Marketers know that customer reviews on sites like Yelp and TripAdvisor, as well as in-person or online recommendations from individuals and influencers, drive consumer purchases. Marketing expert Jay Baer suggests that 92% of consumers trust recommendations from family, friends, or colleagues, and BrightLocal suggests that 84% of consumers trust online reviews as much as in-person recommendations. Overall, word-of-mouth marketing has a significant influence on consumers today. According to one source, word-of-mouth marketing drives an estimated $6 trillion in customer spending.
When prospective customers look at online reviews or testimonials, it’s not just the number of reviews that matter, or even whether they’re positive or negative. New research reported on Knowledge@Wharton shows that language plays a major factor in whether reviews help consumers, and by extension brands, make the right connections. Here’s a closer look at key insights and practical takeaways for marketers.
The Difference Between “I Like” and “I Recommend”
Researchers looked at the difference between the statements “I ‘like’ this movie” and “I ‘recommend’ this movie.” Participants were more likely to act on advice that contained the word “recommend.” There’s a complex range of language processing that happens in a listener’s mind when they hear the word “recommend.” When a person says they like something, that is perceived as a personal endorsement or preference. When someone recommends a product or service, however, the listener or reader assumes that some consideration of their preferences has been taken into account. For example, the phrase “I recommend this hotel” often implies that the person both liked it and believes the individual they’re talking to would enjoy it as well. Therefore, reviews that contain power words like “recommend” are more likely to drive conversions.
The Recommender’s Experience Level Matters
Online reviews and word-of-mouth recommendations are helpful to consumers trying to make a choice, but the reviewer’s expertise is important to the quality of the recommendation. Researchers found that when someone says “I recommend,” it conveys a level of authority that may or may not be accurate. Consider how you react when someone says, “If you like Chardonnay, I recommend this brand.” A listener naturally assumes that the person making the recommendation knows a fair bit about wine. That may or may not be the case, and can ultimately result in consumers being pointed toward products which are inferior or simply aren’t a good fit for their needs and preferences. For marketers, this underscores the importance of providing some context around customer reviews. Help readers understand who the people are behind recommendations or testimonials, so they can make a more informed decision about whether the recommendation applies to them.
Strategically Ask Your Customers for Reviews – But Frame Your Questions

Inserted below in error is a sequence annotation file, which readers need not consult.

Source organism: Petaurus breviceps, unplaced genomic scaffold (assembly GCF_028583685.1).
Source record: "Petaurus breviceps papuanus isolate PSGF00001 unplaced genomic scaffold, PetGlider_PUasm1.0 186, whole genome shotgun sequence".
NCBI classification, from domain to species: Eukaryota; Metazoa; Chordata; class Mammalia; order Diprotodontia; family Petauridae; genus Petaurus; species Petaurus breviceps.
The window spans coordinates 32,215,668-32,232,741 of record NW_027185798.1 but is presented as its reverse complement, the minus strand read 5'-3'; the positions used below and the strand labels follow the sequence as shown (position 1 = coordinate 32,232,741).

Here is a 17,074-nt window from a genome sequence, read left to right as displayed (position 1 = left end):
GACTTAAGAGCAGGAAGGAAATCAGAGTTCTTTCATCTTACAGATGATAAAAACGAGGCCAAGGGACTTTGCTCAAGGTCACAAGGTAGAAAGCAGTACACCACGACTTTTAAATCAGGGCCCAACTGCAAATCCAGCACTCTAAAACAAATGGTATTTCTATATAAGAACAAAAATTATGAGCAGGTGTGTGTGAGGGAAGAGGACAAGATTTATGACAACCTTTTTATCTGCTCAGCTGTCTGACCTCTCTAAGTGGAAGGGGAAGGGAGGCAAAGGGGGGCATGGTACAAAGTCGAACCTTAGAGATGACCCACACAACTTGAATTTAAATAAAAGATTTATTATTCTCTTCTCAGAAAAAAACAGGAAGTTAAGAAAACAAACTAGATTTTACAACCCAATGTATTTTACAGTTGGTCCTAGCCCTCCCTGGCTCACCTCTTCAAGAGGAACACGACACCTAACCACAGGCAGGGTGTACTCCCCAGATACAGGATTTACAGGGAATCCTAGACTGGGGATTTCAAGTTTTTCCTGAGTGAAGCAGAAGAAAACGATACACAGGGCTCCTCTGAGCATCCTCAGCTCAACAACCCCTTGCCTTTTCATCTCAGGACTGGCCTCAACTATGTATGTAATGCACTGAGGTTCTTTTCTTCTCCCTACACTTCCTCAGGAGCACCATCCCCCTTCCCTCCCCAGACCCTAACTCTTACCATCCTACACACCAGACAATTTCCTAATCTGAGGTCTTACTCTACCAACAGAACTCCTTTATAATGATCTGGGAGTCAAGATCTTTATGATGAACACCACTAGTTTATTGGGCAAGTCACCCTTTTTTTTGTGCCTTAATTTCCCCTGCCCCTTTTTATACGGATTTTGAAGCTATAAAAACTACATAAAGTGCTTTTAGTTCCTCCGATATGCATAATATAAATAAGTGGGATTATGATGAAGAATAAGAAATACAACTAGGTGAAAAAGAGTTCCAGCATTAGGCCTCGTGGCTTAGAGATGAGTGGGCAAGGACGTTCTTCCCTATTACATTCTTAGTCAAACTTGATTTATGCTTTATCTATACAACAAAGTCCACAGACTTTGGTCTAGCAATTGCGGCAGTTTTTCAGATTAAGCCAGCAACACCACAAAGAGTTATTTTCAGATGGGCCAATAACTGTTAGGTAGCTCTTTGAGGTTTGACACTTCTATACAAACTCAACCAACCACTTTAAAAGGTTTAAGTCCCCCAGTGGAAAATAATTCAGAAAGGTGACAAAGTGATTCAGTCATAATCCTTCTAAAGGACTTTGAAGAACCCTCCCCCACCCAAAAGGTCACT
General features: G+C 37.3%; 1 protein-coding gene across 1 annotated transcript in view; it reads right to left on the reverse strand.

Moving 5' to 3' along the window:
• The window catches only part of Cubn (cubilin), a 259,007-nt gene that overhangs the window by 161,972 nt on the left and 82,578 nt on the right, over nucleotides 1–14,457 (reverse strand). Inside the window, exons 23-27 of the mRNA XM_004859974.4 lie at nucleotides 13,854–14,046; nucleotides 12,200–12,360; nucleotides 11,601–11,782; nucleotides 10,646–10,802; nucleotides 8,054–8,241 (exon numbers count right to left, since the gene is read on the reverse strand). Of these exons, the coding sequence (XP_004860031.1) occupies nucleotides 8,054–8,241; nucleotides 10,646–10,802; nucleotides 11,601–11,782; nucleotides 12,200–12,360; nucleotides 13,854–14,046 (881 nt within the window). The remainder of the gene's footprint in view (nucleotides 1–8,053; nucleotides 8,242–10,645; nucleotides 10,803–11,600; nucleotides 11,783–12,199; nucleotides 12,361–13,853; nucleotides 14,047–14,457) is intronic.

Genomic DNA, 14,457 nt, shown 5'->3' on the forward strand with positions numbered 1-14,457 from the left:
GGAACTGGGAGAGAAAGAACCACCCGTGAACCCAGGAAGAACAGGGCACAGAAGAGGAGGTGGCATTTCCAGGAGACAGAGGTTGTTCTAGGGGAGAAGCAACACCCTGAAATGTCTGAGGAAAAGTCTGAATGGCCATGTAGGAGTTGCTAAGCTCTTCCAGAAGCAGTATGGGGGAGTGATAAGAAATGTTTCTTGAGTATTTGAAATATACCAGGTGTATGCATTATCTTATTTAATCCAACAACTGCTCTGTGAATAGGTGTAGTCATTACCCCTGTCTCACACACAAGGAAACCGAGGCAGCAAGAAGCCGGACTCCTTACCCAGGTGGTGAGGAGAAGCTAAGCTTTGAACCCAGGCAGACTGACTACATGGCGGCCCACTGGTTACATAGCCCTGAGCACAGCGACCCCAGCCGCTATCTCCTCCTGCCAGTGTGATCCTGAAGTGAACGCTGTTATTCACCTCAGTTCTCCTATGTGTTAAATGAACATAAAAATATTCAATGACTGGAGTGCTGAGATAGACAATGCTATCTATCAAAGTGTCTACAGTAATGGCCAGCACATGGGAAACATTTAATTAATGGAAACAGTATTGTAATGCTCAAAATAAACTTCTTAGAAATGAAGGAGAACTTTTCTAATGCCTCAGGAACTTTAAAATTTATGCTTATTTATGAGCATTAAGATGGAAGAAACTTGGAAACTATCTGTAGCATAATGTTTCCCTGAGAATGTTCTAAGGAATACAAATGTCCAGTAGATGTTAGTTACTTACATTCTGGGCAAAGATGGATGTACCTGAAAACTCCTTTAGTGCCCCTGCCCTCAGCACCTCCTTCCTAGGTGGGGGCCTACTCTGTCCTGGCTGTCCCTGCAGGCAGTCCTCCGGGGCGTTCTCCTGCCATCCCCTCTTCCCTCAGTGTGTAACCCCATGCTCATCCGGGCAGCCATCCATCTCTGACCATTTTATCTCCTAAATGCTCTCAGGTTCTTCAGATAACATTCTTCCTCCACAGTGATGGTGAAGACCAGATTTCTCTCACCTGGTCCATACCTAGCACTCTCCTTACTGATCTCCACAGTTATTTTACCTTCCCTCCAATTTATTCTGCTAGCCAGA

For marketers, the attention to language casts a spotlight on how you ask customers for reviews. BrightLocal found that 7 out of 10 respondents would leave a review for a business if asked. Reviews help both consumers and brands, when they’re appropriately framed. Yet how you ask for those reviews is critical:
- Can you encourage reviewers to share what they recommend – and with whom? Get them to be specific, so their reviews speak to the right consumers.
- Can you get them to expound on what they liked, to help provide a richer and more useful review?
- Choose questions that put key power words – like “recommend” – into customers’ minds when they’re writing a review.
Find Ways to Contextualize Recommendations
Context is everything for reviews. It’s important to provide as much context as possible for the person giving the recommendation. A review that leads a consumer to buy the wrong product for their needs can lead to a negative experience. As a result, successful marketers are finding ways to put more context around reviews. Some examples include:
- Using badges to showcase how experienced a reviewer is within your community or other ways to highlight expert status
- Linking to profiles of reviewers, which allows consumers to get some context for their recommendation. For example, a negative review of a budget hotel property from a self-proclaimed luxury hotel fan is going to be viewed differently than a review written by a veteran backpacker.
- Asking additional questions within the review to share more about the context, such as the reviewer’s actual experience with the product or service, when they accessed it, and their general preferences
- Prompting users to think strategically about when and who they’d recommend a product to. For example, in the hotel example above, a travel site might ask who the reviewer would recommend the property for – such as couples seeking romance or business travelers – to provide a more accurate audience match.
For marketers, it’s important to realize that consumers will become savvier to these differences in language in reviews, particularly as it’s studied more and written about. As a result, it’s critical to lay the foundation for contextualized, persuasive recommendations today by asking the right questions and providing the necessary context to help consumers make smart decisions in the future.
Liz Alton writes about digital marketing and her work has been featured in USA Today, Forbes, Inc, Harvard Business Review, and Entrepreneur. Her specialties include all things marketing, technology, B2B, big data/analytics, cloud, and mobility. She holds a bachelor’s degree in journalism from University of Massachusetts, Dartmouth, and an MBA from Western Governors University. She is currently pursuing a master’s in journalism from Harvard University. Liz is a paid contributor to THINK Marketing.